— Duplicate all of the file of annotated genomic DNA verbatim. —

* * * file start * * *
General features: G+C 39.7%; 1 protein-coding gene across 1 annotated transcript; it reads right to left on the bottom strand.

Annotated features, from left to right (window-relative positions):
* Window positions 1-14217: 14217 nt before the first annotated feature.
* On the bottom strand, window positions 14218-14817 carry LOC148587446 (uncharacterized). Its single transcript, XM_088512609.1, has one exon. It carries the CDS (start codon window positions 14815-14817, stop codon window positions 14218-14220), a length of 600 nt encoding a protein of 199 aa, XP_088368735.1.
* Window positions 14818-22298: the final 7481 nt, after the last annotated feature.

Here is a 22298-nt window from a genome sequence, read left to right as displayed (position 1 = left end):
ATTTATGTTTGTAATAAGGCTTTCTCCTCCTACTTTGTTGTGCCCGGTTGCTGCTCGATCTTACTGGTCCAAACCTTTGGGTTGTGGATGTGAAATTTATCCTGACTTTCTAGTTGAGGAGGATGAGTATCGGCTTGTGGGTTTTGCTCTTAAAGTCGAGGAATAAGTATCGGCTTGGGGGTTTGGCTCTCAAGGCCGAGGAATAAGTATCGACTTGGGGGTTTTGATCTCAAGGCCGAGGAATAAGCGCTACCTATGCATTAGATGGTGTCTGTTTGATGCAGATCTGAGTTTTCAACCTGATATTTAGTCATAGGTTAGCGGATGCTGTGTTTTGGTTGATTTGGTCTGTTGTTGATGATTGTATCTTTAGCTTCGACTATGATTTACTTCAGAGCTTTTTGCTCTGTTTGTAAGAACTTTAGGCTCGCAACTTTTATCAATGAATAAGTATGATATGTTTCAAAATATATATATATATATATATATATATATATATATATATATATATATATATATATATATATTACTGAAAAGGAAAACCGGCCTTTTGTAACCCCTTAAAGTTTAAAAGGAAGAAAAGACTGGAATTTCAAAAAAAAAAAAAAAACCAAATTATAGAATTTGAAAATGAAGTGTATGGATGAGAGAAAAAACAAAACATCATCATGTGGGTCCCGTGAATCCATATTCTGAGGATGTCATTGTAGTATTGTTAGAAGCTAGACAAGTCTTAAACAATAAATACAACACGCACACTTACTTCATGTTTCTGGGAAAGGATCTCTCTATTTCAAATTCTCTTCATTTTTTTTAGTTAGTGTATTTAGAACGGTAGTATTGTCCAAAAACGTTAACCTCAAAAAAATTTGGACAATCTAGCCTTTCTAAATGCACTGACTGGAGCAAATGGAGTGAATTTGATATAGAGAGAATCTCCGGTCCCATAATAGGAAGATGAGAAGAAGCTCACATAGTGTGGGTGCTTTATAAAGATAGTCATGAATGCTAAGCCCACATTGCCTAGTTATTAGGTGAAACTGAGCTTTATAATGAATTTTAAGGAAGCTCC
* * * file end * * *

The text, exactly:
General features: G+C 39.7%; 1 protein-coding gene across 1 annotated transcript; it reads right to left on the bottom strand.

Annotated features, from left to right (window-relative positions):
* Window positions 1-14217: 14217 nt before the first annotated feature.
* On the bottom strand, window positions 14218-14817 carry LOC148587446 (uncharacterized). Its single transcript, XM_088512609.1, has one exon. It carries the CDS (start codon window positions 14815-14817, stop codon window positions 14218-14220), a length of 600 nt encoding a protein of 199 aa, XP_088368735.1.
* Window positions 14818-22298: the final 7481 nt, after the last annotated feature.

Here is a 22298-nt window from a genome sequence, read left to right as displayed (position 1 = left end):
ATTTATGTTTGTAATAAGGCTTTCTCCTCCTACTTTGTTGTGCCCGGTTGCTGCTCGATCTTACTGGTCCAAACCTTTGGGTTGTGGATGTGAAATTTATCCTGACTTTCTAGTTGAGGAGGATGAGTATCGGCTTGTGGGTTTTGCTCTTAAAGTCGAGGAATAAGTATCGGCTTGGGGGTTTGGCTCTCAAGGCCGAGGAATAAGTATCGACTTGGGGGTTTTGATCTCAAGGCCGAGGAATAAGCGCTACCTATGCATTAGATGGTGTCTGTTTGATGCAGATCTGAGTTTTCAACCTGATATTTAGTCATAGGTTAGCGGATGCTGTGTTTTGGTTGATTTGGTCTGTTGTTGATGATTGTATCTTTAGCTTCGACTATGATTTACTTCAGAGCTTTTTGCTCTGTTTGTAAGAACTTTAGGCTCGCAACTTTTATCAATGAATAAGTATGATATGTTTCAAAATATATATATATATATATATATATATATATATATATATATATATATATATATATATATATTACTGAAAAGGAAAACCGGCCTTTTGTAACCCCTTAAAGTTTAAAAGGAAGAAAAGACTGGAATTTCAAAAAAAAAAAAAAAACCAAATTATAGAATTTGAAAATGAAGTGTATGGATGAGAGAAAAAACAAAACATCATCATGTGGGTCCCGTGAATCCATATTCTGAGGATGTCATTGTAGTATTGTTAGAAGCTAGACAAGTCTTAAACAATAAATACAACACGCACACTTACTTCATGTTTCTGGGAAAGGATCTCTCTATTTCAAATTCTCTTCATTTTTTTTAGTTAGTGTATTTAGAACGGTAGTATTGTCCAAAAACGTTAACCTCAAAAAAATTTGGACAATCTAGCCTTTCTAAATGCACTGACTGGAGCAAATGGAGTGAATTTGATATAGAGAGAATCTCCGGTCCCATAATAGGAAGATGAGAAGAAGCTCACATAGTGTGGGTGCTTTATAAAGATAGTCATGAATGCTAAGCCCACATTGCCTAGTTATTAGGTGAAACTGAGCTTTATAATGAATTTTAAGGAAGCTCC